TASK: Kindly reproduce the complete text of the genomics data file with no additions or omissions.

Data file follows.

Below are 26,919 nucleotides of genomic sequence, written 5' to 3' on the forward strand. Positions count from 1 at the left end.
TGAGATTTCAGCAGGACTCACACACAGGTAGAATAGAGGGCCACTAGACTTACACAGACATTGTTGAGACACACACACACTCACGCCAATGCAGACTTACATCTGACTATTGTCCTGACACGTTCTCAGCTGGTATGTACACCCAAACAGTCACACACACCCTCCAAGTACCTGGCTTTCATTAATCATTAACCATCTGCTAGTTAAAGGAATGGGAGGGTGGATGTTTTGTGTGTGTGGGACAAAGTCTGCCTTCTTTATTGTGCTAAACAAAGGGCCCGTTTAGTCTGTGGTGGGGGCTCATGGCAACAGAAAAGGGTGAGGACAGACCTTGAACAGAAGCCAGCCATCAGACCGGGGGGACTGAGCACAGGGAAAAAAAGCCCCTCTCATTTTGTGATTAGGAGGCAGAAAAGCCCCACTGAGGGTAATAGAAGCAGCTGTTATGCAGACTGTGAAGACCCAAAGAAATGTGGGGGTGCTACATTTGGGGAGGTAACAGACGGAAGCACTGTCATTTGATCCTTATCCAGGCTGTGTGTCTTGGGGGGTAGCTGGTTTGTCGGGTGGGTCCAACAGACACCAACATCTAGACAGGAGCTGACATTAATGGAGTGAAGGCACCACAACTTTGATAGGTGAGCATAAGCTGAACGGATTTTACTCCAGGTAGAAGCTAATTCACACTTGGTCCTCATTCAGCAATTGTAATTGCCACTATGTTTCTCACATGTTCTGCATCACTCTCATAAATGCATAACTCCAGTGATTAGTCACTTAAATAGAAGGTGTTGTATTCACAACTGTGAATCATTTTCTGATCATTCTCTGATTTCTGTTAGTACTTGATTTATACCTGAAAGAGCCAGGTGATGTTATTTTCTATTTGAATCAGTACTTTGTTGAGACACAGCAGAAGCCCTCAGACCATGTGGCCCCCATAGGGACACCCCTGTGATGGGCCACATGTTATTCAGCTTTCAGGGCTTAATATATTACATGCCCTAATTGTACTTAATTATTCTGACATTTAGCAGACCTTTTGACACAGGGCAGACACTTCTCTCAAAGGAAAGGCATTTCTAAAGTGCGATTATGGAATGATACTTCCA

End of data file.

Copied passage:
Below are 26,919 nucleotides of genomic sequence, written 5' to 3' on the forward strand. Positions count from 1 at the left end.
TGAGATTTCAGCAGGACTCACACACAGGTAGAATAGAGGGCCACTAGACTTACACAGACATTGTTGAGACACACACACACTCACGCCAATGCAGACTTACATCTGACTATTGTCCTGACACGTTCTCAGCTGGTATGTACACCCAAACAGTCACACACACCCTCCAAGTACCTGGCTTTCATTAATCATTAACCATCTGCTAGTTAAAGGAATGGGAGGGTGGATGTTTTGTGTGTGTGGGACAAAGTCTGCCTTCTTTATTGTGCTAAACAAAGGGCCCGTTTAGTCTGTGGTGGGGGCTCATGGCAACAGAAAAGGGTGAGGACAGACCTTGAACAGAAGCCAGCCATCAGACCGGGGGGACTGAGCACAGGGAAAAAAAGCCCCTCTCATTTTGTGATTAGGAGGCAGAAAAGCCCCACTGAGGGTAATAGAAGCAGCTGTTATGCAGACTGTGAAGACCCAAAGAAATGTGGGGGTGCTACATTTGGGGAGGTAACAGACGGAAGCACTGTCATTTGATCCTTATCCAGGCTGTGTGTCTTGGGGGGTAGCTGGTTTGTCGGGTGGGTCCAACAGACACCAACATCTAGACAGGAGCTGACATTAATGGAGTGAAGGCACCACAACTTTGATAGGTGAGCATAAGCTGAACGGATTTTACTCCAGGTAGAAGCTAATTCACACTTGGTCCTCATTCAGCAATTGTAATTGCCACTATGTTTCTCACATGTTCTGCATCACTCTCATAAATGCATAACTCCAGTGATTAGTCACTTAAATAGAAGGTGTTGTATTCACAACTGTGAATCATTTTCTGATCATTCTCTGATTTCTGTTAGTACTTGATTTATACCTGAAAGAGCCAGGTGATGTTATTTTCTATTTGAATCAGTACTTTGTTGAGACACAGCAGAAGCCCTCAGACCATGTGGCCCCCATAGGGACACCCCTGTGATGGGCCACATGTTATTCAGCTTTCAGGGCTTAATATATTACATGCCCTAATTGTACTTAATTATTCTGACATTTAGCAGACCTTTTGACACAGGGCAGACACTTCTCTCAAAGGAAAGGCATTTCTAAAGTGCGATTATGGAATGATACTTCCA